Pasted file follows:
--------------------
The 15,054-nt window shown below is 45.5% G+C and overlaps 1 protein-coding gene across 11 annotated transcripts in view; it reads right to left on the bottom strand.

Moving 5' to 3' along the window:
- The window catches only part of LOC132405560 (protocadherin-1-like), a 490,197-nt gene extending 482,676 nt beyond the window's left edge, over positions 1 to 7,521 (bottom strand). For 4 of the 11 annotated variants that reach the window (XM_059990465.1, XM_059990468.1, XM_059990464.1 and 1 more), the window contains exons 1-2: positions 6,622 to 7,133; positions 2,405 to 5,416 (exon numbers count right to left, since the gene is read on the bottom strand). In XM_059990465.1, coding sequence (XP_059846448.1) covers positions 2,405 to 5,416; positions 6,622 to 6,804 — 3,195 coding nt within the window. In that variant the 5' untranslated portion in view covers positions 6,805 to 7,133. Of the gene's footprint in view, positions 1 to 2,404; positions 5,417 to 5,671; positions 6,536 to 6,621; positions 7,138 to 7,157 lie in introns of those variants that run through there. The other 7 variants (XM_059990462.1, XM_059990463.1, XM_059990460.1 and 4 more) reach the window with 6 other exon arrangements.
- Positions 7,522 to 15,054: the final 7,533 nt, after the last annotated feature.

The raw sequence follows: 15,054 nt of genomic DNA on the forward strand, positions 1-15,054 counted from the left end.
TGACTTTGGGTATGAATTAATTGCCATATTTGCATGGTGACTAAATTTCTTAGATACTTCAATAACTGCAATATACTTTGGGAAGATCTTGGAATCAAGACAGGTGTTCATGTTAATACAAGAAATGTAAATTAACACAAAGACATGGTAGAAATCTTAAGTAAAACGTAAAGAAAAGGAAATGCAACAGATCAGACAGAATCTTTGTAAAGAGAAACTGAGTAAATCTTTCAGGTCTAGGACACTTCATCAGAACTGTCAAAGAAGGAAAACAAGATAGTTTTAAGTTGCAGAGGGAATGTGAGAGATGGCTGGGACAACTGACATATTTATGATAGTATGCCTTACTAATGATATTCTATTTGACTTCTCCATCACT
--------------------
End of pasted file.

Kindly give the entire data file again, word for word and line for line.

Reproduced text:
The 15,054-nt window shown below is 45.5% G+C and overlaps 1 protein-coding gene across 11 annotated transcripts in view; it reads right to left on the bottom strand.

Moving 5' to 3' along the window:
- The window catches only part of LOC132405560 (protocadherin-1-like), a 490,197-nt gene extending 482,676 nt beyond the window's left edge, over positions 1 to 7,521 (bottom strand). For 4 of the 11 annotated variants that reach the window (XM_059990465.1, XM_059990468.1, XM_059990464.1 and 1 more), the window contains exons 1-2: positions 6,622 to 7,133; positions 2,405 to 5,416 (exon numbers count right to left, since the gene is read on the bottom strand). In XM_059990465.1, coding sequence (XP_059846448.1) covers positions 2,405 to 5,416; positions 6,622 to 6,804 — 3,195 coding nt within the window. In that variant the 5' untranslated portion in view covers positions 6,805 to 7,133. Of the gene's footprint in view, positions 1 to 2,404; positions 5,417 to 5,671; positions 6,536 to 6,621; positions 7,138 to 7,157 lie in introns of those variants that run through there. The other 7 variants (XM_059990462.1, XM_059990463.1, XM_059990460.1 and 4 more) reach the window with 6 other exon arrangements.
- Positions 7,522 to 15,054: the final 7,533 nt, after the last annotated feature.

The raw sequence follows: 15,054 nt of genomic DNA on the forward strand, positions 1-15,054 counted from the left end.
TGACTTTGGGTATGAATTAATTGCCATATTTGCATGGTGACTAAATTTCTTAGATACTTCAATAACTGCAATATACTTTGGGAAGATCTTGGAATCAAGACAGGTGTTCATGTTAATACAAGAAATGTAAATTAACACAAAGACATGGTAGAAATCTTAAGTAAAACGTAAAGAAAAGGAAATGCAACAGATCAGACAGAATCTTTGTAAAGAGAAACTGAGTAAATCTTTCAGGTCTAGGACACTTCATCAGAACTGTCAAAGAAGGAAAACAAGATAGTTTTAAGTTGCAGAGGGAATGTGAGAGATGGCTGGGACAACTGACATATTTATGATAGTATGCCTTACTAATGATATTCTATTTGACTTCTCCATCACT